Diabetes is becoming one of the biggest chronic health problems worldwide. In 2016, the global diabetic population has crossed half a billion, and it continues to grow. Healthcare costs grow correspondingly. In response to the diabetes pandemic, device manufacturers, healthcare providers, and patients are looking for ways to manage this long-term chronic disease in an efficient and unobtrusive way.
In its examination of both current and in-development technologies geared toward extending effective diabetes care, ABI Research finds wearable continuous glucose monitoring devices are paramount. Between now and 2021, more than nine million wearable CGM devices will ship, as they increasingly gain support and challenge finger prick glucose meters.
A big USP of these connected wearables is that they are not stand alone devices. (m)Health wearable device manufacturers are integrating the new, non-invasive CGMs and insulin pumps with cloud services, analytics tools, and predictive software to provide new types of pattern analysis in near real time, says Ryan Harbison, Research Analyst at ABI Research.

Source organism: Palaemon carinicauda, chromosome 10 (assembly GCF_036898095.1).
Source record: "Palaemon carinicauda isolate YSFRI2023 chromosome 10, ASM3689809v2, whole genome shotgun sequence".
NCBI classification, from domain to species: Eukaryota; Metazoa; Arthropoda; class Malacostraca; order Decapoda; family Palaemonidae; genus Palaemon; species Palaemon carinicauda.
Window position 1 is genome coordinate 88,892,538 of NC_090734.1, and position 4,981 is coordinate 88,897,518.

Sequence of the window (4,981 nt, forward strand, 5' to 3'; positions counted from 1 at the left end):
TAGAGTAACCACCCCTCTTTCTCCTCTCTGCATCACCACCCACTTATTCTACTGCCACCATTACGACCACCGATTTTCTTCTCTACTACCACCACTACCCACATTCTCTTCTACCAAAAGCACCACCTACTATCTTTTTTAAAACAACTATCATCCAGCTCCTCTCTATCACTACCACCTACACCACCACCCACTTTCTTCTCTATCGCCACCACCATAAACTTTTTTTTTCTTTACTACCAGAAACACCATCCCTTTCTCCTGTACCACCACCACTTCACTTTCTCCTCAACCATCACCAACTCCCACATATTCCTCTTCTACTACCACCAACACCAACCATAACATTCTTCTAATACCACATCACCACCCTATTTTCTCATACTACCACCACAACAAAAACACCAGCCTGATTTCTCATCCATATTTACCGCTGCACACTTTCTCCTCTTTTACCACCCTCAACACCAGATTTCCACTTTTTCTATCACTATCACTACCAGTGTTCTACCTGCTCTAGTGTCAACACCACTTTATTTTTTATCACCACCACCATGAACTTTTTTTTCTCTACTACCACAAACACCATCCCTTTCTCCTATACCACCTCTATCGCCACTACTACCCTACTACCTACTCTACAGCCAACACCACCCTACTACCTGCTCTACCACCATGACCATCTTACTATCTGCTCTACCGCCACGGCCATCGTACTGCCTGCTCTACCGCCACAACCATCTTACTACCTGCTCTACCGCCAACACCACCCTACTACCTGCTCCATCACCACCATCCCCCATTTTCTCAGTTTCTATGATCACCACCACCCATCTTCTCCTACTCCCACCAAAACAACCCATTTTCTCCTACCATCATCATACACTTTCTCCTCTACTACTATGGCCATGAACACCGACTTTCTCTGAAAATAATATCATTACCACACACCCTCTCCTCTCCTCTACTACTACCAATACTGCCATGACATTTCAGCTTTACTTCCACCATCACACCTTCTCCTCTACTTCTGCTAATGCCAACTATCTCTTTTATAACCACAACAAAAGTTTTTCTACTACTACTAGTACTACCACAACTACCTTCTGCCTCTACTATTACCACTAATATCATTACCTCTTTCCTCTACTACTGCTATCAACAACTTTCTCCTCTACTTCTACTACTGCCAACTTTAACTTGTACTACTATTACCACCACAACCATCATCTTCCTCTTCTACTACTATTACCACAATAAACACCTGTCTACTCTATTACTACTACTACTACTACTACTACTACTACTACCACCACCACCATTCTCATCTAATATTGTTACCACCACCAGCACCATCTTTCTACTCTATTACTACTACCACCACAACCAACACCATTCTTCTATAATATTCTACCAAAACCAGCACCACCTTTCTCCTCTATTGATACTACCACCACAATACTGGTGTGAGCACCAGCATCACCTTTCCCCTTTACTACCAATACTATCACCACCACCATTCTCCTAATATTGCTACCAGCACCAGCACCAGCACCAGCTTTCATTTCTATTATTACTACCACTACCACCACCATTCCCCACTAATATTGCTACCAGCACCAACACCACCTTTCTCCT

17 billion dollar market
The overall diabetic testing market, which includes glucose meters and test strips, will exceed 17 billion dollar in 2021, up from 12 billion dollar in 2016. CGM revenues will grow at a CAGR (compound annual growth rate) of 41 percent over the same period. Existing glucose meter device vendors, such as Bayer and Johnson & Johnson, will have to compete increasingly against CGM specialists such as Abbott, Dexcom, and Medtronic.
“Medtronic has a substantial advantage with its MiniMed CGM system, Abbott focuses on the European market, and Dexcom innovates on existing CGM devices to create all-in-one experiences through mobile integrations,” concludes Harbison. “Glucose meter manufacturers, such as Johnson & Johnson and Roche Diagnostics, can further disrupt this market by developing new form factors, such as contact lenses and skin patches, to create less invasive and more accurate monitoring devices.”
Continous monitoring decreases hypo risk
Recently, Dutch research concluded that continous monitoring of glucose levels drastically decrease the risk of a severe hypo for diabetes 1 patients. Compared to the traditional method of blood testing, continous monitoring decreases the risk of a severe hypo by as much as 50 percent, said Dr. Erik H. Serné of the VUmc University Hospital.